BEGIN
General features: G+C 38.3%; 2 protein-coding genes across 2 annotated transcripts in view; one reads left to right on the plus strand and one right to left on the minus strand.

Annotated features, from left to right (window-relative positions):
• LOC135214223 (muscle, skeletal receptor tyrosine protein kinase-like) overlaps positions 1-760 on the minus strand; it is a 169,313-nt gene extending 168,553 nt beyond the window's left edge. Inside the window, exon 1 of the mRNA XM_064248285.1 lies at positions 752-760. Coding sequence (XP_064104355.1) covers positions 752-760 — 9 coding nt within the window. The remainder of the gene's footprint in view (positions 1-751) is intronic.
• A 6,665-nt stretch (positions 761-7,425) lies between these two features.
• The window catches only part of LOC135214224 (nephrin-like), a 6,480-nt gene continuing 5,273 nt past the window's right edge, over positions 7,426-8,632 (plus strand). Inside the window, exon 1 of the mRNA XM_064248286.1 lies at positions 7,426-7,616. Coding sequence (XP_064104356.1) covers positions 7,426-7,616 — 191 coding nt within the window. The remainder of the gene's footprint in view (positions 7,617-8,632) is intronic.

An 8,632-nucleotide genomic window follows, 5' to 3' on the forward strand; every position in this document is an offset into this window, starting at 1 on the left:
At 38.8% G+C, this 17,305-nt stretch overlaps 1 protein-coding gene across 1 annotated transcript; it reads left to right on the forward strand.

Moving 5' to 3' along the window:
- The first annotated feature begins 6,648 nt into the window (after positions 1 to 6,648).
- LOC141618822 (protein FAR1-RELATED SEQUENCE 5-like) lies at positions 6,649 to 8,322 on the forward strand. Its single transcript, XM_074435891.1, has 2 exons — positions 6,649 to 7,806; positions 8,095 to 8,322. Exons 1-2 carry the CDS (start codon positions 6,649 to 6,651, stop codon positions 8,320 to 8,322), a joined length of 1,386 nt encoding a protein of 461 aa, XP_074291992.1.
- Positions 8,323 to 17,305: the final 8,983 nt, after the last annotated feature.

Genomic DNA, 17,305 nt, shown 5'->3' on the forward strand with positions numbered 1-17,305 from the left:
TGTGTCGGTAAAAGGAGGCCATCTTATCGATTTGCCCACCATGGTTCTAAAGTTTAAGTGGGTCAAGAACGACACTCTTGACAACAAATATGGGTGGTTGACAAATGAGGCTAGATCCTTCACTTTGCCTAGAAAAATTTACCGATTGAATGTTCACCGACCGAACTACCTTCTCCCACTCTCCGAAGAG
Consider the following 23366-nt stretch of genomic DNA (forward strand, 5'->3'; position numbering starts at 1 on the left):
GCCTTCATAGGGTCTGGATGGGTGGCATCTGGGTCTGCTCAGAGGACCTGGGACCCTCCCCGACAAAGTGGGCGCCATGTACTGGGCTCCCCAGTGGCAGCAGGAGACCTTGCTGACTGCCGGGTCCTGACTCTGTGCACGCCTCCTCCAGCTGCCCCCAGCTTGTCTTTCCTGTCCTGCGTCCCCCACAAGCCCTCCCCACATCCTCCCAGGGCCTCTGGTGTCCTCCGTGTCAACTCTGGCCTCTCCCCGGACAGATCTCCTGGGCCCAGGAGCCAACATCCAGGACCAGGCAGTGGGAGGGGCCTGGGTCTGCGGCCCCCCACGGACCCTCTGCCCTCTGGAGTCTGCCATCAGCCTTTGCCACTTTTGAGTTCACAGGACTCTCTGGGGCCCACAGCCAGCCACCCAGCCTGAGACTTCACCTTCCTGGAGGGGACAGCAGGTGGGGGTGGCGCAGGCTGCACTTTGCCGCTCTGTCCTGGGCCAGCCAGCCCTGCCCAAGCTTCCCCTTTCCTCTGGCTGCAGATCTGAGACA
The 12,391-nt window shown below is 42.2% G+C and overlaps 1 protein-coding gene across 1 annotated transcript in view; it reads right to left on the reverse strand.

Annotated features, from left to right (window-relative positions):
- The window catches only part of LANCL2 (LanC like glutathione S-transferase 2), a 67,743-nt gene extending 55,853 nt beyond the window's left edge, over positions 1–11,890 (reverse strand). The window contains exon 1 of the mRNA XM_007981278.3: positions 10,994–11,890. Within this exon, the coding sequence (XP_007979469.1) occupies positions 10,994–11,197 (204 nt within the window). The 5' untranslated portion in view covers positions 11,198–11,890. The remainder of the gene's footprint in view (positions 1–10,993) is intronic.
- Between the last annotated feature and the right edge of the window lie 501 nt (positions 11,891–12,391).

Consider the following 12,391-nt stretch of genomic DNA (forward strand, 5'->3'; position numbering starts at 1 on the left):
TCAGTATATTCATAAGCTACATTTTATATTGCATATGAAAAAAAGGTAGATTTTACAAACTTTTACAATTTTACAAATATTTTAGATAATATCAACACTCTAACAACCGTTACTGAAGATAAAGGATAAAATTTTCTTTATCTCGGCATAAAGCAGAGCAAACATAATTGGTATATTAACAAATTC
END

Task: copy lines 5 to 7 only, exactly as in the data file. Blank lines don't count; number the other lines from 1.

• The window catches only part of LOC135214224 (nephrin-like), a 6,480-nt gene continuing 5,273 nt past the window's right edge, over positions 7,426-8,632 (plus strand). Inside the window, exon 1 of the mRNA XM_064248286.1 lies at positions 7,426-7,616. Coding sequence (XP_064104356.1) covers positions 7,426-7,616 — 191 coding nt within the window. The remainder of the gene's footprint in view (positions 7,617-8,632) is intronic.

An 8,632-nucleotide genomic window follows, 5' to 3' on the forward strand; every position in this document is an offset into this window, starting at 1 on the left:
At 38.8% G+C, this 17,305-nt stretch overlaps 1 protein-coding gene across 1 annotated transcript; it reads left to right on the forward strand.